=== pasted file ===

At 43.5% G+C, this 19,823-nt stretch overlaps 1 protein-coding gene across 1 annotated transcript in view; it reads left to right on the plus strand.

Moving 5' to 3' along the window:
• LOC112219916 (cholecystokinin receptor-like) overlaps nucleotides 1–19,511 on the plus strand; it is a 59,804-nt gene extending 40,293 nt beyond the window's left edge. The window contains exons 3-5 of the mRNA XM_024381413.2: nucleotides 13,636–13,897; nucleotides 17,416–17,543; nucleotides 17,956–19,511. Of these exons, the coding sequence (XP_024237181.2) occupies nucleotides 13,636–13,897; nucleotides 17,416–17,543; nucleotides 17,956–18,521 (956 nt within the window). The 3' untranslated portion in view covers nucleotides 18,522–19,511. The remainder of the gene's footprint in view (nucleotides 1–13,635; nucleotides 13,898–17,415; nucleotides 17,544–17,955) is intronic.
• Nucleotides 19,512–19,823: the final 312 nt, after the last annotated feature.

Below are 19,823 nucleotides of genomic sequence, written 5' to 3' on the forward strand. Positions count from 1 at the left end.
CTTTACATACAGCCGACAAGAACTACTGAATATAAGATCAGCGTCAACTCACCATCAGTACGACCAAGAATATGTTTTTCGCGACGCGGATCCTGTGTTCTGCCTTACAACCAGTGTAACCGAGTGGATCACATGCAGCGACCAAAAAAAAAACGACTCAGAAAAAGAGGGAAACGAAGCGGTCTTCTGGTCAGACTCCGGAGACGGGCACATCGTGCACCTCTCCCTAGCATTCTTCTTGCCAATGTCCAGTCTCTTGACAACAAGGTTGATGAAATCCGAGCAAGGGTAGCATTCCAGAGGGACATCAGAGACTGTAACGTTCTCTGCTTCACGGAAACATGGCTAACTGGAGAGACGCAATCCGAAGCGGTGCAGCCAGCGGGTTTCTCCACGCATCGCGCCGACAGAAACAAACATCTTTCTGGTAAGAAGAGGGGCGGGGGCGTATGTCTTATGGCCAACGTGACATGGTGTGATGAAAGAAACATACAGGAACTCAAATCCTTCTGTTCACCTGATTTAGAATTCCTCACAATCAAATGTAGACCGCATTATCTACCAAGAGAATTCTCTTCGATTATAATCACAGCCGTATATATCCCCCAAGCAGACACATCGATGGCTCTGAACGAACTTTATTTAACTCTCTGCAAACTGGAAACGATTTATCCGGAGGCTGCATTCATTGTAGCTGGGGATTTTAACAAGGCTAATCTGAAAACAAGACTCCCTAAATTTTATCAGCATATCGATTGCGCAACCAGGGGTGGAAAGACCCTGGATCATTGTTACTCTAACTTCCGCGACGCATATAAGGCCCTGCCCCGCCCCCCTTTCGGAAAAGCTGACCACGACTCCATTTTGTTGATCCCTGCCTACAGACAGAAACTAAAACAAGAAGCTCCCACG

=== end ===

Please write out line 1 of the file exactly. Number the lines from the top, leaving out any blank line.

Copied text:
At 43.5% G+C, this 19,823-nt stretch overlaps 1 protein-coding gene across 1 annotated transcript in view; it reads left to right on the plus strand.